Learning content can be distributed online in a number of formats. Let’s compare them …
Native document: By this we mean the output format of a proprietary application, most commonly Word, Excel or PowerPoint. These applications have sophisticated editing and formatting capabilities, but were never really designed as a means for distributing finished content. The consumer has to have their own copy of the application that was used to prepare the original document and often in a particular version. The documents can be bulky to download because their file formats are not optimised for online use. They are slow to display, because the application has first to be loaded into memory. Perhaps most annoyingly, it is all too easy for multiple versions to be in circulation at any one time. There will be exceptional circumstances where the native document format must be maintained, perhaps because learners will be required to edit the documents, perhaps because the functionality of the native format is critical (you could be using Excel as the platform for a simulation), but more often than not, you will be better off using one of the other formats below.
PDF: This is the Portable Document Format as developed in 1994 by Adobe, but now an open standard. It’s original purpose was to get round the problem of users having to have their own copies of the applications and typefaces used by writers and designers to prepare documents and artwork. When you consider the cost of office applications, let alone sophisticated desktop publishing and graphics software, you can see why this format has proved so valuable. Having said this, PDF was never originally conceived as a format for online distribution. Where it really scores is that it preserves all the formatting of the original document, which is important when you have applied a lot of expertise to the design. Most importantly, by staying faithful to the original, this allows for highly professional-looking print-outs. To view a PDF file, users require only the free Adobe Reader. To create PDF files, it used to be necessary to own a copy of Adobe Acrobat Professional, but now many applications, including those in the Microsoft Office suite, have a built-in facility to save to PDF. As of 2011, some 150 million PDF documents were available online on the World Wide Web.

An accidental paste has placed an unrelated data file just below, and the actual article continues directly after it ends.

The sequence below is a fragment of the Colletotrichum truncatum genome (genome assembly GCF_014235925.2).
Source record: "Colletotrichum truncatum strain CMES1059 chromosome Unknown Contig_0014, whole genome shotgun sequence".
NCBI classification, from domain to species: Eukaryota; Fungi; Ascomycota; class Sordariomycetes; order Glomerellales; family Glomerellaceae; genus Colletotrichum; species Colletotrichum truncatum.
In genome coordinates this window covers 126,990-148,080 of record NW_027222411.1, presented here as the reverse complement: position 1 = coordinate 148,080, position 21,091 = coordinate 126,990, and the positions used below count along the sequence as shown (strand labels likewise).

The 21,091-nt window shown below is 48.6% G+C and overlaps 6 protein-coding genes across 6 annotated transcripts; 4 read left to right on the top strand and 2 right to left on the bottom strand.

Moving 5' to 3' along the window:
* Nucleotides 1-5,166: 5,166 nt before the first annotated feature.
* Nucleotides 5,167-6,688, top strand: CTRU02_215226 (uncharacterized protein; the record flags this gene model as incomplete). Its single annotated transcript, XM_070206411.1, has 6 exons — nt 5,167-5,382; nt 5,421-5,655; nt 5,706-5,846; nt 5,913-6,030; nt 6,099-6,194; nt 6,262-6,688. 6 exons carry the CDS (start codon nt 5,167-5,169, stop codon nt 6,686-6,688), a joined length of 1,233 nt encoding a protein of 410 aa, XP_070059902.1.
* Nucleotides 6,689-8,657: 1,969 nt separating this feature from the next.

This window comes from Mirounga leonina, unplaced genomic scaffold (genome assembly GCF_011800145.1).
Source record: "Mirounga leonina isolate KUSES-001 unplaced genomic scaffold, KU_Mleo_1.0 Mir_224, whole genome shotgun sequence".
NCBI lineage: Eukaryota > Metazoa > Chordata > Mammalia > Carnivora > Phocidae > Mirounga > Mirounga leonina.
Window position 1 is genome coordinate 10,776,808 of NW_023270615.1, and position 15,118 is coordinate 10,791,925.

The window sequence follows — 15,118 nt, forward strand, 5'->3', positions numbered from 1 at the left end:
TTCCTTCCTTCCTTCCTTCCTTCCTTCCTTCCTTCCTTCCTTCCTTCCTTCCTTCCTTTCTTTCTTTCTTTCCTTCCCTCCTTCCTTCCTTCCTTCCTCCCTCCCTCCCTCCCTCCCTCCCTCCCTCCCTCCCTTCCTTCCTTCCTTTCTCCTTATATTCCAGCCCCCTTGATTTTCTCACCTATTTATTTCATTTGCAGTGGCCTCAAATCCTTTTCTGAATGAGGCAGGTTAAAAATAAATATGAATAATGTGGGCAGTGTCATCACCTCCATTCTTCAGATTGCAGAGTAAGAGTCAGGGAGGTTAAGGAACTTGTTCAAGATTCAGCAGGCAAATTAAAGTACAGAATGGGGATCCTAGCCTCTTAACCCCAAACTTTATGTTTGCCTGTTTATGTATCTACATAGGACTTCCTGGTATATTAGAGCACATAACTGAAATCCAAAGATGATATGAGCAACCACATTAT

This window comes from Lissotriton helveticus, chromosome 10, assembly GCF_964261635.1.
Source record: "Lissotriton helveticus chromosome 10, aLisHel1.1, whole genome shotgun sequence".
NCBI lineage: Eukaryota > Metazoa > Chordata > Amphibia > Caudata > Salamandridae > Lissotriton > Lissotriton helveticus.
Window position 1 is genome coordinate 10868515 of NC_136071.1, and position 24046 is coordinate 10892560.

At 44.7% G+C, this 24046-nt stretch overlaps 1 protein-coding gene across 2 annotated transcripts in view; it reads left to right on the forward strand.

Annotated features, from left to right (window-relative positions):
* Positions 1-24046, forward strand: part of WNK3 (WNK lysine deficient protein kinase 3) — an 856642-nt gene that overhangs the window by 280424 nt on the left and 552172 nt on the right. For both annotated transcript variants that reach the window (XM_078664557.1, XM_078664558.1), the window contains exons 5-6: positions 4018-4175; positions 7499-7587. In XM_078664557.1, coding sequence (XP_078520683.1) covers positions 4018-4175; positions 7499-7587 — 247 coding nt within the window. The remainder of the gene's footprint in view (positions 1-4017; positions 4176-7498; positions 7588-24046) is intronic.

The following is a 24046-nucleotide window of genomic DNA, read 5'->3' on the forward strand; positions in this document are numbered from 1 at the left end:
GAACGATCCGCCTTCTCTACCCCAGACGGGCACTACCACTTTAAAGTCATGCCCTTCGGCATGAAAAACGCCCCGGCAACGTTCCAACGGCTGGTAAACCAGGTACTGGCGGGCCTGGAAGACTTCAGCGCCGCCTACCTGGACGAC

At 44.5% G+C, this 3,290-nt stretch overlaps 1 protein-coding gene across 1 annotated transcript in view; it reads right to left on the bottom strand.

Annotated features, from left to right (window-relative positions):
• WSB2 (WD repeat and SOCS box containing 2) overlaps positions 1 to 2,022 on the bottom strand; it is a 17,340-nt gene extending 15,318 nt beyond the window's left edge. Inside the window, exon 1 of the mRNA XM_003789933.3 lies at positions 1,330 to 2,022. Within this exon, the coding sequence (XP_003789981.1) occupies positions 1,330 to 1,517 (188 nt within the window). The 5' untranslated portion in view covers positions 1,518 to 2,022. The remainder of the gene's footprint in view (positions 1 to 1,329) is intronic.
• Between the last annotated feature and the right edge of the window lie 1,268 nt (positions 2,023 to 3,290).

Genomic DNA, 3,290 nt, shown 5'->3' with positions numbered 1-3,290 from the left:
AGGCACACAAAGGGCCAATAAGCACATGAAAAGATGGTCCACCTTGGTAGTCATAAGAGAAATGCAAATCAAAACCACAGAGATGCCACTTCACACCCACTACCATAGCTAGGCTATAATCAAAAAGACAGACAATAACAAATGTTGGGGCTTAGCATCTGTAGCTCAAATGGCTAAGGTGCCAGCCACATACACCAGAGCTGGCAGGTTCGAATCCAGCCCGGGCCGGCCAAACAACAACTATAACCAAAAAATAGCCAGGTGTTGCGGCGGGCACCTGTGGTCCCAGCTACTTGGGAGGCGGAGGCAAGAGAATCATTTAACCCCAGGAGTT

Flash: Flash was developed originally as an animation tool called FutureSplash Animator. It was acquired by Macromedia in 1996 and by Adobe in 2005. Flash grew in popularity as a way to provide sophisticated animation and multimedia facilities on the World Wide Web and has proved particularly popular for games, adverts and e-learning. Flash files, or ‘movies,’ can be created using Adobe’s own Flash Professional application, or by any number of e-learning authoring tools. The movies are then integrated into HTML pages for viewing online by any user who has the Flash plug-in installed (which is just about everyone). While not as versatile as pure HTML for everyday internet use, Flash excels where sophisticated multimedia and interactivity are critical. This would explain why the overwhelming majority of e-learning materials are distributed in this format. The future of Flash is currently in question, largely because of the refusal of Apple to allow Flash on its iPhone and iPad. With a future that looks increasingly mobile, many e-learning authoring tool vendors are looking more closely at HTML5.
|Native documents||You want users to be able to edit the documents
You want to preserve some unique functionality of the native format, e.g. modelling in Excel
|You expect users to print the content
You need to preserve the exact look of the original document
|HTML||You want to provide the easiest possible access to your content
You want to be able to edit the content easily
|Flash||Your content is multimedia-rich
Your content incorporates interactivity that is not easily achievable in HTML
Coming in part 3: Choosing a platform for your content
First published in Inside Learning Technologies, December 2011